Following a rash of injuries to World Cup skiers in the run-up to the 2010 Olympic Games - including to many of Canada's top Alpine prospects - the International Ski Federation (FIS) began to investigate the issue in December 2009.
Working with the University of Salzburg and a panel of 63 experts, FIS has been studying every crash and injury in ski racing. They came up with a list of five predominant injury risk factors, and pledged to address them all over a three-year period.
The list of factors includes things like course preparation techniques, such as the use of fertilizers and water injection, changing course conditions on race day, maintaining consistent conditions from top to bottom, course setting and terrain use, course inspection time allotted to athletes, training runs and equipment - namely boots, bindings, plates and the skis themselves. As well, speed athletes will be able to wear armour under their clothes, including spine protectors.
While all these changes are being phased in, one of those promises is shaping up to be a battle - changes to the shape of skis.
The debate will come to ahead at a special congress on Oct. 21, the day before the World Cup season gets underway with a women's giant slalom in Soelden, Austria. The final equipment specifications will be decided, which will give ski manufactures a few months to complete prototypes for the end of the 2011-2012 season, giving athletes more time to train on them before the start of the 2012-2013 season when the new skis will be mandatory.
Last season, FIS used forerunners to test skis that are longer and have less curvature. The skis absorb more energy and reduce the amount of force placed on skiers' knees, which was increasing with new ski designs. In July, FIS recommended a minimum radius of 35 metres for men's slalom, giant slalom and super G skis, and a 30-metre minimum for women's skis. That was actually a compromise, as FIS originally sought a minimum of 40 metres.
The radius is a measurement of how large a circle would be if you followed the ski's curvature around a circle. The less curve in the ski, the larger the circle. Currently, GS skis have an average radius of 28 metres.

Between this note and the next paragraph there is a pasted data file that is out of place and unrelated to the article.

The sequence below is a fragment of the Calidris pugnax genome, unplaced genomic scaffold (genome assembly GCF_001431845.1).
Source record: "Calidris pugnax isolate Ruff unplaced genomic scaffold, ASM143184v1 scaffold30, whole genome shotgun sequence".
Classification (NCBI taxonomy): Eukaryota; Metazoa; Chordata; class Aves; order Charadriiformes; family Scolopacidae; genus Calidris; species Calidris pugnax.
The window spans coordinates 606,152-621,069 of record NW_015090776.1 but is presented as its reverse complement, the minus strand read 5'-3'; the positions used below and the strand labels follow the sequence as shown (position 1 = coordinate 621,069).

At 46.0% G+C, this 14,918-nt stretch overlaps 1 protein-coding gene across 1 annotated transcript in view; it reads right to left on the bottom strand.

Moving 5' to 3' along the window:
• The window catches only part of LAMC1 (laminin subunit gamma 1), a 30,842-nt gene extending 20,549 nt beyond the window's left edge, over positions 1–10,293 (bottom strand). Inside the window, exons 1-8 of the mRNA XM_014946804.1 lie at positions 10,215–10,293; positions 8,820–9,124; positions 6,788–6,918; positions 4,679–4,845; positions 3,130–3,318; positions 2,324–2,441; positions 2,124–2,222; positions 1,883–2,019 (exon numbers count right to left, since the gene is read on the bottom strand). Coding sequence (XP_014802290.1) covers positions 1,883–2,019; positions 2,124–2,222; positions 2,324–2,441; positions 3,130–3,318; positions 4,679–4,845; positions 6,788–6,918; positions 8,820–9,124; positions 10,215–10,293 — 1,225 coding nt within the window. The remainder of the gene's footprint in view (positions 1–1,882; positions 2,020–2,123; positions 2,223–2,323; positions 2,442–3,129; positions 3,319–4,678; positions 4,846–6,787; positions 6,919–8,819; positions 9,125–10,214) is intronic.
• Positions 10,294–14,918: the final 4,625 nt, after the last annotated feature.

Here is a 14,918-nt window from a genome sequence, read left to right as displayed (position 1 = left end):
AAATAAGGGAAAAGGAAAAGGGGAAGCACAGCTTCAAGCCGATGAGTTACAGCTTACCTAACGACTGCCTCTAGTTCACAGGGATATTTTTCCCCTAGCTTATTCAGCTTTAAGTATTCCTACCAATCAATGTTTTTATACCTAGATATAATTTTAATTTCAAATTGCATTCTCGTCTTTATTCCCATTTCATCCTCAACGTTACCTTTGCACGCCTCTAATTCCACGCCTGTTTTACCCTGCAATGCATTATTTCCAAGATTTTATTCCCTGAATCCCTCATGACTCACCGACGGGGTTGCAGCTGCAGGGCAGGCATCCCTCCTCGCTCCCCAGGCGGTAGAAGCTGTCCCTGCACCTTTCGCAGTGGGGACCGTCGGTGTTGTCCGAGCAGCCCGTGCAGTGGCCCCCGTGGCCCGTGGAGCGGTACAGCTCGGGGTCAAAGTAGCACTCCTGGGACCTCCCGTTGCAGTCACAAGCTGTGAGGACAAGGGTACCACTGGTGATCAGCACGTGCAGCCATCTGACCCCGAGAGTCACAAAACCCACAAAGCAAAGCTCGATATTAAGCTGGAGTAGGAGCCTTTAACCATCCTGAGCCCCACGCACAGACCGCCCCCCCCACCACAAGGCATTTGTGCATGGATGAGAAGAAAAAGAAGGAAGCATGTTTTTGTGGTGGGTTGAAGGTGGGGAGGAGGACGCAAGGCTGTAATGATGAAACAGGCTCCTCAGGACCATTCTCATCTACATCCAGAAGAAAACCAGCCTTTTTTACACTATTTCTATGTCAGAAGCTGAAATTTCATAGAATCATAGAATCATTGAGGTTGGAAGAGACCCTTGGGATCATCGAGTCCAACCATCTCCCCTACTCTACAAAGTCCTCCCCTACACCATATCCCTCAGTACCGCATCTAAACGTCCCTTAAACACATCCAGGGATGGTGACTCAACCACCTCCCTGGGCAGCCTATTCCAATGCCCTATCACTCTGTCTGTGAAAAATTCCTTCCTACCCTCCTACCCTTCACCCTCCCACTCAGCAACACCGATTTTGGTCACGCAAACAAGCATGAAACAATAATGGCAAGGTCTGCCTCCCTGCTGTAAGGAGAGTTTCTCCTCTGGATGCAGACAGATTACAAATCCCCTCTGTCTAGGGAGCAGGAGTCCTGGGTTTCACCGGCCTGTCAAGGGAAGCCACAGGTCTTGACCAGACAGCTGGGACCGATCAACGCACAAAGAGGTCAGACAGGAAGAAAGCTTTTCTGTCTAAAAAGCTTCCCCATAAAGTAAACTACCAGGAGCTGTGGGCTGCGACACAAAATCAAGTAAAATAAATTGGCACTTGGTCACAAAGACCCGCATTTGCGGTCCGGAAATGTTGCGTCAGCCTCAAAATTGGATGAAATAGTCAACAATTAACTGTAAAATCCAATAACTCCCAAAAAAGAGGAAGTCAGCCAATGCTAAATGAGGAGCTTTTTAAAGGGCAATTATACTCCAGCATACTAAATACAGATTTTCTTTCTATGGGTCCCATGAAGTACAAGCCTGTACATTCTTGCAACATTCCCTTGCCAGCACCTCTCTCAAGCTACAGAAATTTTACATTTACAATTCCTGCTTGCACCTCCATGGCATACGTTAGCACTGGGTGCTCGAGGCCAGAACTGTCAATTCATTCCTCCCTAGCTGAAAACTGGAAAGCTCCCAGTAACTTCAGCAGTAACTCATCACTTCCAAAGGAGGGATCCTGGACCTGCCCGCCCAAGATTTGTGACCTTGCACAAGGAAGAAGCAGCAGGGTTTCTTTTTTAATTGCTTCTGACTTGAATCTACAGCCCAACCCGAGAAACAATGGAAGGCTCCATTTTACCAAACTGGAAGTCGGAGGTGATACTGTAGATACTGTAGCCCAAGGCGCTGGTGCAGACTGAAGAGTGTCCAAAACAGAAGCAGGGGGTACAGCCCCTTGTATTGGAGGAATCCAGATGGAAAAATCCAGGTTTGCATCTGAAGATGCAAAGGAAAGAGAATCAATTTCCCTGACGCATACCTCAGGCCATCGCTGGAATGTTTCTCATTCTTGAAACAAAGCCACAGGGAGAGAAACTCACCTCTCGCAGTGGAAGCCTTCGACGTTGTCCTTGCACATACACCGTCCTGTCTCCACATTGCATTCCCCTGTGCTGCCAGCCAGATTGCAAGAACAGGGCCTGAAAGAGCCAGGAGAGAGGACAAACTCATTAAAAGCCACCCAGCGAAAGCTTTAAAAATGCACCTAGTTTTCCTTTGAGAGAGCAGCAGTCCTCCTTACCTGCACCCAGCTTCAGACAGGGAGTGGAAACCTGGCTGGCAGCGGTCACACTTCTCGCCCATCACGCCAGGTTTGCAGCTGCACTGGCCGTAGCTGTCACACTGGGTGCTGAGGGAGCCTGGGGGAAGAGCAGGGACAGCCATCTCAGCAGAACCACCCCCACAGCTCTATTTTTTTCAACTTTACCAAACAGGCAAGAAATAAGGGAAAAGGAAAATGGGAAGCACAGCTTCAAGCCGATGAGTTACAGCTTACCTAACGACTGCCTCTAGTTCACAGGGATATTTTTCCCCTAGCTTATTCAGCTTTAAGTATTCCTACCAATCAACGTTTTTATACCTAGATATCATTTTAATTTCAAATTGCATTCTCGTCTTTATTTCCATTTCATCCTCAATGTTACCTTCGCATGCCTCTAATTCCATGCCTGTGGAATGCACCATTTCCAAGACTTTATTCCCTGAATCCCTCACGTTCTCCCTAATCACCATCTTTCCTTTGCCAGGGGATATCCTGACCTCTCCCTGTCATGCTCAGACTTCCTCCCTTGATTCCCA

Downhill skis would also have their turning radius increased slightly, and will be narrower to reduce force on the knees.
As The Economist reported last week, there are no plans to ban "carving" skis, which have become a standard over 20 years, just to limit the amount of carve.
Right now, skiers are debating whether the new minimums are correct, should be reduced or avoided completed. So far the only skier who has voiced any support for the changes is Austria's Benjamin Raich, while there is a long list of skiers opposed to the suggested minimums, including American skier Ted Ligety.
"I hate to sound uncompromising on the new FIS GS radius and length rules after FIS backed off its original 40-metre radius rule to a reduce 35 m, but the truth is it is still going to be bad for the sport," he wrote on his blog, www.tedligety.com. "Show me and everyone else the data behind these rules and why GS is the target of such drastic changes. FIS says it's implementing these rules based on studies that the University of Salzburg has been doing, but to my knowledge they have not contact (sic) any of the athletes being affected by these changes. Seems like we would be a pertinent resource for such a study, not outsiders."
Ligety said the biggest impact would be on young racers, who are "not big or strong enough" for the new skis designs. It also places another burden on parents, who will have to purchase new skis.
Ligety suggested, and has received support from other skiers including Bode Miller, that FIS should stay out of regulating equipment and stick to focusing on hill safety and preparation.
To be fair, Ligety did give a prototype ski with a 40m radius a try before wading into the debate. "And quite frankly, they suck. I felt like Phil Mahre, circa '84. Try as I might, I could not get the skis to come around without a huge slide and step."
Ligety also questioned why FIS was looking at technical events, which have a relatively low number of injuries compared to speed events.